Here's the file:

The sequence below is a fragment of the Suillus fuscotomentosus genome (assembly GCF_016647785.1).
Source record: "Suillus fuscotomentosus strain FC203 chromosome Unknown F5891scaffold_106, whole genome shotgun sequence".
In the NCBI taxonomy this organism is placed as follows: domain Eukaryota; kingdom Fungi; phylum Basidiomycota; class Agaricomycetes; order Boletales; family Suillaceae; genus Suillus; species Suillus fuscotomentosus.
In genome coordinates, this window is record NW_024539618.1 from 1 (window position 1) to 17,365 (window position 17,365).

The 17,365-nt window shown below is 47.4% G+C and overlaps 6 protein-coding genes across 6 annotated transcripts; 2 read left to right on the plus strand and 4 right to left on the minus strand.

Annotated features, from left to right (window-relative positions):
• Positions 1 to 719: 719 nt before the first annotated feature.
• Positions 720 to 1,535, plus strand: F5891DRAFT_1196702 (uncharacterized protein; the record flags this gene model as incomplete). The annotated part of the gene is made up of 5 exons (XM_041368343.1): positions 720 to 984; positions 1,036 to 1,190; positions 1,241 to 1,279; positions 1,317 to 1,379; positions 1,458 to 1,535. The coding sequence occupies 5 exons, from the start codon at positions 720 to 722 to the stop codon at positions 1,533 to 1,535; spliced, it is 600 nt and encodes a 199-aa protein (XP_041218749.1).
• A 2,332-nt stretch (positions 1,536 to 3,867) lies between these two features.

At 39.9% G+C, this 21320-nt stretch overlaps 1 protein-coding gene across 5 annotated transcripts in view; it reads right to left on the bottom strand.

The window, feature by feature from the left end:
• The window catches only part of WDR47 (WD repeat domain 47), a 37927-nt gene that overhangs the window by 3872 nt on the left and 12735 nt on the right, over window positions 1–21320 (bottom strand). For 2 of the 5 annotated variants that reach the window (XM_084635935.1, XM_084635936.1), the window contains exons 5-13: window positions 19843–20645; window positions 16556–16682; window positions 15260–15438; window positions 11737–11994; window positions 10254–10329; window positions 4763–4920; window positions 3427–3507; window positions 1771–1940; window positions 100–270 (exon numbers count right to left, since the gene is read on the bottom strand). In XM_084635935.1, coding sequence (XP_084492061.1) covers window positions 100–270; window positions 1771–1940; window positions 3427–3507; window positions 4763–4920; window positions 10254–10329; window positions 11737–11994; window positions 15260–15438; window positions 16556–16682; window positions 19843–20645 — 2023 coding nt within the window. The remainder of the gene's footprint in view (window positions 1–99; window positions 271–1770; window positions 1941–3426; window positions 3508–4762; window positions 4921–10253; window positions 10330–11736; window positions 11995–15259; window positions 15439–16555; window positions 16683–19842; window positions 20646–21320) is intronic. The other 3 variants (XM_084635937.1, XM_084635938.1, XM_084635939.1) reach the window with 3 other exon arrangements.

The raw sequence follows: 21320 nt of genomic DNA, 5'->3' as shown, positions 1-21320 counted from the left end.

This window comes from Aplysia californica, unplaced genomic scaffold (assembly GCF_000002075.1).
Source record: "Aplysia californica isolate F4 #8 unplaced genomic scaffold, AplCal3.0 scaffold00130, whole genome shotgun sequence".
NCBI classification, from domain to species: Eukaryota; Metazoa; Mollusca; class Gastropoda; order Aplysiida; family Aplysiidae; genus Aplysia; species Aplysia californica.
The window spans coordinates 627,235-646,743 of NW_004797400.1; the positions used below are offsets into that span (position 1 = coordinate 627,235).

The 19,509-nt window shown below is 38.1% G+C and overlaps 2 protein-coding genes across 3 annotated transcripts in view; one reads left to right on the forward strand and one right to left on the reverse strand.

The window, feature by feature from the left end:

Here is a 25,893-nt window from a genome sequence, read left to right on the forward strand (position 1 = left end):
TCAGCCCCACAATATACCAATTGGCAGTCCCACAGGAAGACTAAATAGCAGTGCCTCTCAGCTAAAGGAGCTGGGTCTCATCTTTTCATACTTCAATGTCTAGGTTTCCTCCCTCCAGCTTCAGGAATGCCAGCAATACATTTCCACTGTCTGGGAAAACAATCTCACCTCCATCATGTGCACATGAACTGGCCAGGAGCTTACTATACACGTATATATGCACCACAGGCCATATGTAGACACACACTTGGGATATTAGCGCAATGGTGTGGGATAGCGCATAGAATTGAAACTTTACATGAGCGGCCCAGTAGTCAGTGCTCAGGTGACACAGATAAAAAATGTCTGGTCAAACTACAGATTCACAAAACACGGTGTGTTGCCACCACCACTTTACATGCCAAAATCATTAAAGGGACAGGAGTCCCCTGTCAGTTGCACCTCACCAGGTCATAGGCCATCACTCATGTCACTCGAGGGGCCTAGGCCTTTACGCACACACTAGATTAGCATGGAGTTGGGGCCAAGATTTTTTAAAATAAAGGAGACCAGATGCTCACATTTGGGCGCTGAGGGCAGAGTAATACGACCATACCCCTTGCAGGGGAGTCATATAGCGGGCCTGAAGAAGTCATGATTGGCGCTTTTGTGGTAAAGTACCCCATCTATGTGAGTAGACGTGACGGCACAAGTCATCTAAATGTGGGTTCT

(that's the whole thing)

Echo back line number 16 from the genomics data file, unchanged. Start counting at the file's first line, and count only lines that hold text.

NCBI classification, from domain to species: Eukaryota; Metazoa; Mollusca; class Gastropoda; order Aplysiida; family Aplysiidae; genus Aplysia; species Aplysia californica.